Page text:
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July 18, 2013

NASA still perplexed by flooded helmet

CAPE CANAVERAL, Fla. — The spacewalking astronaut who came close to drowning in a flooded helmet searched for clues in his spacesuit Wednesday, in hopes of understanding the unprecedented water leak.

Engineers in Houston, meanwhile, conducted their own investigation into what should have been a routine, yet still risky, maintenance job outside the International Space Station.

But a day after one of NASA’s most harrowing spacewalks in decades, answers eluded the experts.

“There still is no smoking gun or definite cause of what happened or why that water ended up” inside Luca Parmitano’s spacesuit, said NASA spokesman Kelly Humphries.

Parmitano, Italy’s first and only spacewalker, could not hear or speak by the time he re-entered the space station on Tuesday, 11⁄2 hours after stepping out. He also had difficulty seeing because of the big globs of water in his helmet and elsewhere in his suit.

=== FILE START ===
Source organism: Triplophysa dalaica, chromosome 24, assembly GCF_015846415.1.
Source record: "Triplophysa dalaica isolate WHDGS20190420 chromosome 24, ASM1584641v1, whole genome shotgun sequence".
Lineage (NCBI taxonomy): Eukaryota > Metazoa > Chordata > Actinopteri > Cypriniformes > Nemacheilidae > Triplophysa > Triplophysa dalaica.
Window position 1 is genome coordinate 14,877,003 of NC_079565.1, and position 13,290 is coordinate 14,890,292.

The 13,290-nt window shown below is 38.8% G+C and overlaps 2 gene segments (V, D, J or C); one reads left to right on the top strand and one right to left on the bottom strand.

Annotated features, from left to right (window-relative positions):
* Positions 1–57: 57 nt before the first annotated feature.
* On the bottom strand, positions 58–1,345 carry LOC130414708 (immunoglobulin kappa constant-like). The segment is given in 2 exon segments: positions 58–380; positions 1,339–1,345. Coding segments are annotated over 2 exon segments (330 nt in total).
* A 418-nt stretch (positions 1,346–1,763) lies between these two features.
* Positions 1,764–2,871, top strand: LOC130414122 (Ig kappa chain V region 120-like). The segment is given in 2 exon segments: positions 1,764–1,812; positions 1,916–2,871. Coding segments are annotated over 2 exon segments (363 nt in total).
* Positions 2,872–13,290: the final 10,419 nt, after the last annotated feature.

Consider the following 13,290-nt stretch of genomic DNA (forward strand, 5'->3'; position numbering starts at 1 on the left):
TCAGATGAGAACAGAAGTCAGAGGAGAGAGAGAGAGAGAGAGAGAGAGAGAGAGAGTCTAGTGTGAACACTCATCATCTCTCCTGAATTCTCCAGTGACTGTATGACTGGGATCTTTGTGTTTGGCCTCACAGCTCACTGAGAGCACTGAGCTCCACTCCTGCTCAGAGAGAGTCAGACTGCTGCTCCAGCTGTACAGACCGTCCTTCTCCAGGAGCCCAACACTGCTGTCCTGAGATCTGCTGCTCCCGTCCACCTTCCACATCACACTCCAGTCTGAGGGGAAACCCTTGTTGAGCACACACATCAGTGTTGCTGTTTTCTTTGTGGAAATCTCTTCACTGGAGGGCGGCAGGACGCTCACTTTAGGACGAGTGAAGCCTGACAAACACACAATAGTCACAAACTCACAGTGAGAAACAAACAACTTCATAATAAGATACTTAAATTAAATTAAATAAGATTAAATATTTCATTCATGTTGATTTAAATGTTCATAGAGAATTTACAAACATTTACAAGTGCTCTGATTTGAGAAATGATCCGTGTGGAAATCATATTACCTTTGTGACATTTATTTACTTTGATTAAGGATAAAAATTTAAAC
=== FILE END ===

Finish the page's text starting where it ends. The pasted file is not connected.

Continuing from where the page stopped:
He’d worn the same suit on a spacewalk a week earlier, without mishap.

NASA aborted the second spacewalk because of the deluge and later acknowledged it was a serious situation in which Parmitano could have choked or even drowned. He looked all right, although wet, when his crewmates pulled off his helmet, and was reported to be in fine shape.

On Wednesday, Parmitano shined a long flashlight through the ring collar of his suit, while his colleague, American Christopher Cassidy, examined other equipment used Tuesday.

Nothing suspicious popped up, Humphries said.

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